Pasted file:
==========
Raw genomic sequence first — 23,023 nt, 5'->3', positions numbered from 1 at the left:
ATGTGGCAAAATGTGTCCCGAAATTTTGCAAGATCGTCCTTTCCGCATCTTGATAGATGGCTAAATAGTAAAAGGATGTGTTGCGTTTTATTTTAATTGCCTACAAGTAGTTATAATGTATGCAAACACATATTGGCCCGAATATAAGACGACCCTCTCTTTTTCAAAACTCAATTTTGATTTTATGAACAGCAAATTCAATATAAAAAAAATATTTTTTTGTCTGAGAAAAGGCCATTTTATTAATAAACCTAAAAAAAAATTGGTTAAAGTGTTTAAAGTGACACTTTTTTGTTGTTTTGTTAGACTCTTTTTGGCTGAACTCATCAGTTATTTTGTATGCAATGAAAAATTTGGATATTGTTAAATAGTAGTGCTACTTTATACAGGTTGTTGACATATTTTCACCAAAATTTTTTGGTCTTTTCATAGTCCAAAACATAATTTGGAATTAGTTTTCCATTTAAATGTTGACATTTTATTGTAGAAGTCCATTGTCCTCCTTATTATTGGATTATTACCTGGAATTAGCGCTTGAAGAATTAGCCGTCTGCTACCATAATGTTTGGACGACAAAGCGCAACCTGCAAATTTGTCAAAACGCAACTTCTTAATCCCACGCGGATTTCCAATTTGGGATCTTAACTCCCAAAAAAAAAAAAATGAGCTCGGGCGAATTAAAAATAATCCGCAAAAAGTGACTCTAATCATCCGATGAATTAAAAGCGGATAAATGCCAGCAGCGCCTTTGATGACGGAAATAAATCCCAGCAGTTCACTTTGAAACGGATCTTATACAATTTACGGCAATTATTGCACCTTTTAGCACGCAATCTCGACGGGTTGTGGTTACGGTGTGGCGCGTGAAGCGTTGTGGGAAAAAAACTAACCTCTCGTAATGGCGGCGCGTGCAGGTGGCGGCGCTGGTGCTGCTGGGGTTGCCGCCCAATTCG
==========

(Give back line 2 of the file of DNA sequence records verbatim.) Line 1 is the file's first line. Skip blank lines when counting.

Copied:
ATGTGGCAAAATGTGTCCCGAAATTTTGCAAGATCGTCCTTTCCGCATCTTGATAGATGGCTAAATAGTAAAAGGATGTGTTGCGTTTTATTTTAATTGCCTACAAGTAGTTATAATGTATGCAAACACATATTGGCCCGAATATAAGACGACCCTCTCTTTTTCAAAACTCAATTTTGATTTTATGAACAGCAAATTCAATATAAAAAAAATATTTTTTTGTCTGAGAAAAGGCCATTTTATTAATAAACCTAAAAAAAAATTGGTTAAAGTGTTTAAAGTGACACTTTTTTGTTGTTTTGTTAGACTCTTTTTGGCTGAACTCATCAGTTATTTTGTATGCAATGAAAAATTTGGATATTGTTAAATAGTAGTGCTACTTTATACAGGTTGTTGACATATTTTCACCAAAATTTTTTGGTCTTTTCATAGTCCAAAACATAATTTGGAATTAGTTTTCCATTTAAATGTTGACATTTTATTGTAGAAGTCCATTGTCCTCCTTATTATTGGATTATTACCTGGAATTAGCGCTTGAAGAATTAGCCGTCTGCTACCATAATGTTTGGACGACAAAGCGCAACCTGCAAATTTGTCAAAACGCAACTTCTTAATCCCACGCGGATTTCCAATTTGGGATCTTAACTCCCAAAAAAAAAAAAATGAGCTCGGGCGAATTAAAAATAATCCGCAAAAAGTGACTCTAATCATCCGATGAATTAAAAGCGGATAAATGCCAGCAGCGCCTTTGATGACGGAAATAAATCCCAGCAGTTCACTTTGAAACGGATCTTATACAATTTACGGCAATTATTGCACCTTTTAGCACGCAATCTCGACGGGTTGTGGTTACGGTGTGGCGCGTGAAGCGTTGTGGGAAAAAAACTAACCTCTCGTAATGGCGGCGCGTGCAGGTGGCGGCGCTGGTGCTGCTGGGGTTGCCGCCCAATTCG